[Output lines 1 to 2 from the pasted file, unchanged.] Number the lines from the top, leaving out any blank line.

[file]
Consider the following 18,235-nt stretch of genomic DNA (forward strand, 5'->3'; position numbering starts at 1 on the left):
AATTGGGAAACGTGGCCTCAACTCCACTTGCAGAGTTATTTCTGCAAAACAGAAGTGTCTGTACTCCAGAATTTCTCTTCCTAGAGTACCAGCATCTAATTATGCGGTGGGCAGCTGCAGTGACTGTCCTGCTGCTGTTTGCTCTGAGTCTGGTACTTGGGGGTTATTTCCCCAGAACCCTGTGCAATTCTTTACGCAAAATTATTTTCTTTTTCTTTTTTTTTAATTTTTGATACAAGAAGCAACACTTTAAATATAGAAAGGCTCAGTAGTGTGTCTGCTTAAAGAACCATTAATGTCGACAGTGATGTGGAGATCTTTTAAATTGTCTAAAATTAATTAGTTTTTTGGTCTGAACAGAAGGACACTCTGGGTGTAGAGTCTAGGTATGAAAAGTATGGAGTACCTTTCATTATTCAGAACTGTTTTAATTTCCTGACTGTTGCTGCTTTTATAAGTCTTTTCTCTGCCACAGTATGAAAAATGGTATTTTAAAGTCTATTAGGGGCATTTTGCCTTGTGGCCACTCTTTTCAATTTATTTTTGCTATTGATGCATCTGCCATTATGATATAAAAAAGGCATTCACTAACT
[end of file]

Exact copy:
Consider the following 18,235-nt stretch of genomic DNA (forward strand, 5'->3'; position numbering starts at 1 on the left):
AATTGGGAAACGTGGCCTCAACTCCACTTGCAGAGTTATTTCTGCAAAACAGAAGTGTCTGTACTCCAGAATTTCTCTTCCTAGAGTACCAGCATCTAATTATGCGGTGGGCAGCTGCAGTGACTGTCCTGCTGCTGTTTGCTCTGAGTCTGGTACTTGGGGGTTATTTCCCCAGAACCCTGTGCAATTCTTTACGCAAAATTATTTTCTTTTTCTTTTTTTTTAATTTTTGATACAAGAAGCAACACTTTAAATATAGAAAGGCTCAGTAGTGTGTCTGCTTAAAGAACCATTAATGTCGACAGTGATGTGGAGATCTTTTAAATTGTCTAAAATTAATTAGTTTTTTGGTCTGAACAGAAGGACACTCTGGGTGTAGAGTCTAGGTATGAAAAGTATGGAGTACCTTTCATTATTCAGAACTGTTTTAATTTCCTGACTGTTGCTGCTTTTATAAGTCTTTTCTCTGCCACAGTATGAAAAATGGTATTTTAAAGTCTATTAGGGGCATTTTGCCTTGTGGCCACTCTTTTCAATTTATTTTTGCTATTGATGCATCTGCCATTATGATATAAAAAAGGCATTCACTAACT